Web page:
• Arrange for a comparable room at a comparable nearby property
  • Arrange for cab fare or shuttle service to move the person and their luggage to that property
  • Arrange for transportation of that person to the competition venue and back to their new hotel as needed each day
  • Pay for any amenities the person would otherwise be getting in the host hotel as part of the negotiated package (Internet, free breakfast, etc.)

With enough safeguards in place, the hotel will give your group priority space and make it far less likely that anyone will have to stay anywhere else since, after all, it creates an extra amount of work for the hotel itself.

Having said all that, it is essential to remember that many sports events go back to the same cities year after year. If you are booking a multi-year contract, you may find that your hotel sees you as a more valuable client and is able to offer you more as a group and as a planner.

Don’t Be Afraid to Ask for More: Occasionally, planners will accept a group rate offered by the hotel because they don’t think they have any options. But if you ask: “Can you do any better than that?” or even, “Our group can really only pay between $X and $Y per night and they typically leave behind $Z in food and beverage sales,” the hotel may be willing to work with you. After all, they would rather have the guarantee of rooms being sold (and income from the bar and restaurant use).

Damage Control: Any hotel contract includes a clause pertaining to damages and the fees you will incur if you cancel an event. In general, it will say that if you cancel your event, you are liable for 100 percent of the lost income. In reality, though, hotels write their contracts based on profits vs. revenue. About 70 percent of what you’re spending goes back to cover the hotel’s cost: staffing, maintenance, etc. The remaining 30 percent is profit. When you write your contract, revise the damages clause to make yourself responsible only for the profit lost by the hotel. Even if you don’t anticipate having to cancel (nobody does), this will safeguard you. Remember that the hotel can always rebook the space you won’t be using.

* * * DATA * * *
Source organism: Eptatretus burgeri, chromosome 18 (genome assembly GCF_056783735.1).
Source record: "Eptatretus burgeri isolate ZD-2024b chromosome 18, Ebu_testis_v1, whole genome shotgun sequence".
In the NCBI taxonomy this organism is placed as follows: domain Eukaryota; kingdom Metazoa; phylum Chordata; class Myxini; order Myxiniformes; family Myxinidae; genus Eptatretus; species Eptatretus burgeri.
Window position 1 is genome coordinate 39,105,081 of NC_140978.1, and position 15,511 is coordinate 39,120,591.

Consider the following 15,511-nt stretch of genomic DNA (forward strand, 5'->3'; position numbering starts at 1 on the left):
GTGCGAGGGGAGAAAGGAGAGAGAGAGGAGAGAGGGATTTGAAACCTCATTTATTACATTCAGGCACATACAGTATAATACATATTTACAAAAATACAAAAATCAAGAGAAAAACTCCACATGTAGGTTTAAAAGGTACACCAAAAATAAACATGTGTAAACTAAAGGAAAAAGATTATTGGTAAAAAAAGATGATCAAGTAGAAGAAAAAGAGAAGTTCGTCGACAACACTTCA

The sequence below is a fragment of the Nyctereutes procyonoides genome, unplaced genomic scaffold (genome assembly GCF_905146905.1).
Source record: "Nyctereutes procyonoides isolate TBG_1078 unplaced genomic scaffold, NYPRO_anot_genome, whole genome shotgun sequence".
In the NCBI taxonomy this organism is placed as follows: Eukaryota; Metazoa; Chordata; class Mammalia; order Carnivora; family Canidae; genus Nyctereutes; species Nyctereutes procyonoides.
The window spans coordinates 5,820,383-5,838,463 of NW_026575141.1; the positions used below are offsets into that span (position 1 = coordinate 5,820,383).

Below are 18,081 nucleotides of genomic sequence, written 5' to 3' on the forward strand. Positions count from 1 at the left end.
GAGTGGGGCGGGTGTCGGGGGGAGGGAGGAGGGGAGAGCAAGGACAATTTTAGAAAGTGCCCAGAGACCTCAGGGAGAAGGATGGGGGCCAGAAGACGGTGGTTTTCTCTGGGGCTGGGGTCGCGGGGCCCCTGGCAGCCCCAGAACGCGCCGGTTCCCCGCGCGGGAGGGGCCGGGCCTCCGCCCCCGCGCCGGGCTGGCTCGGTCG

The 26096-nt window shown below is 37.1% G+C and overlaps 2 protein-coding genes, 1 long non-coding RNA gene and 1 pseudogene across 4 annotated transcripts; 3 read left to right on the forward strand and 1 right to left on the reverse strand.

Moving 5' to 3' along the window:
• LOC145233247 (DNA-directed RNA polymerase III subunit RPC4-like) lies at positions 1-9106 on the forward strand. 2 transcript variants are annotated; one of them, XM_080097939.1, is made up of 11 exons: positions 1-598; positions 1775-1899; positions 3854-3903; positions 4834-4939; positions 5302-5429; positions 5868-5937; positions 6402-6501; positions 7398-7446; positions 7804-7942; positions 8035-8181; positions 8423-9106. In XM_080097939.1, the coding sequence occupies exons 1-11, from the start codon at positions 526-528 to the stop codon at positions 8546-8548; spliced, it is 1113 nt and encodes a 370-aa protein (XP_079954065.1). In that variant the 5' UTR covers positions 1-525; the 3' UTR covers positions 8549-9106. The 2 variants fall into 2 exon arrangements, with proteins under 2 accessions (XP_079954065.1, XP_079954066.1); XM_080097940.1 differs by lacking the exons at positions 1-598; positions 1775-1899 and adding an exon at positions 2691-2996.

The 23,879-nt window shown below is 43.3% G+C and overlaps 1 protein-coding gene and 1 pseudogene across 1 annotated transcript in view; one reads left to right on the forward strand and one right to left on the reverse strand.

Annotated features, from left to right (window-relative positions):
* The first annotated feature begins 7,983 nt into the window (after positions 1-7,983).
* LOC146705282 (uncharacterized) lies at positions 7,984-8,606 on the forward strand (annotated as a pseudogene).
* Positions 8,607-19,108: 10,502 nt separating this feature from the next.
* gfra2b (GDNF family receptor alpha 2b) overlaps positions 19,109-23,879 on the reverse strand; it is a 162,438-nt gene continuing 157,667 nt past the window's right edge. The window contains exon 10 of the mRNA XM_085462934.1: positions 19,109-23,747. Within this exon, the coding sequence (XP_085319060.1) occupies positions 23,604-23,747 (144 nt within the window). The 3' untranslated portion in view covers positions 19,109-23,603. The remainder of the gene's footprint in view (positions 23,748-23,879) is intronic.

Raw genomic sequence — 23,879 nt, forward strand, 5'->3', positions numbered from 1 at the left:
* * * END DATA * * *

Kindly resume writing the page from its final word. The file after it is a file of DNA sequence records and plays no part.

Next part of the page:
Give Yourself an Out: Make sure the contract is contingent upon your need to hold your event. Say your hotel is a cheerleading tournament at the convention center attached to the hotel. You want to indicate in the contract the fact that you are booking the hotel because of its relationship to the convention center. In the event that the convention center suffers some kind of structural catastrophe that will prohibit you from holding your event as planned (a burst pipe that causes widespread flooding, a power failure, a roof collapse, etc.), note that you reserve the right to cancel your event. It probably won’t happen, but if it does, you won’t be held responsible for room nights.

The Little Things: When you’re negotiating your hotel contract, don’t lose sight of the fact that little charges can add up. For example, a hotel may state that wi-fi costs $X per day. Find out in advance if that means $X per day for each room as a flat rate – or whether it means $X per day for each device each person is using in that room. (In an era of laptops, tablets and smartphones, that can really add up). If you can negotiate a room rate that includes all wi-fi, your participants will be happier.

Overall, it’s essential to remember that your group is bringing business to the hotel. The hotel, in turn, is providing a service to your group. If you enter into a good relationship based on openness and trust, you’ll both have success in the long term.

Print

Subscribe to SDM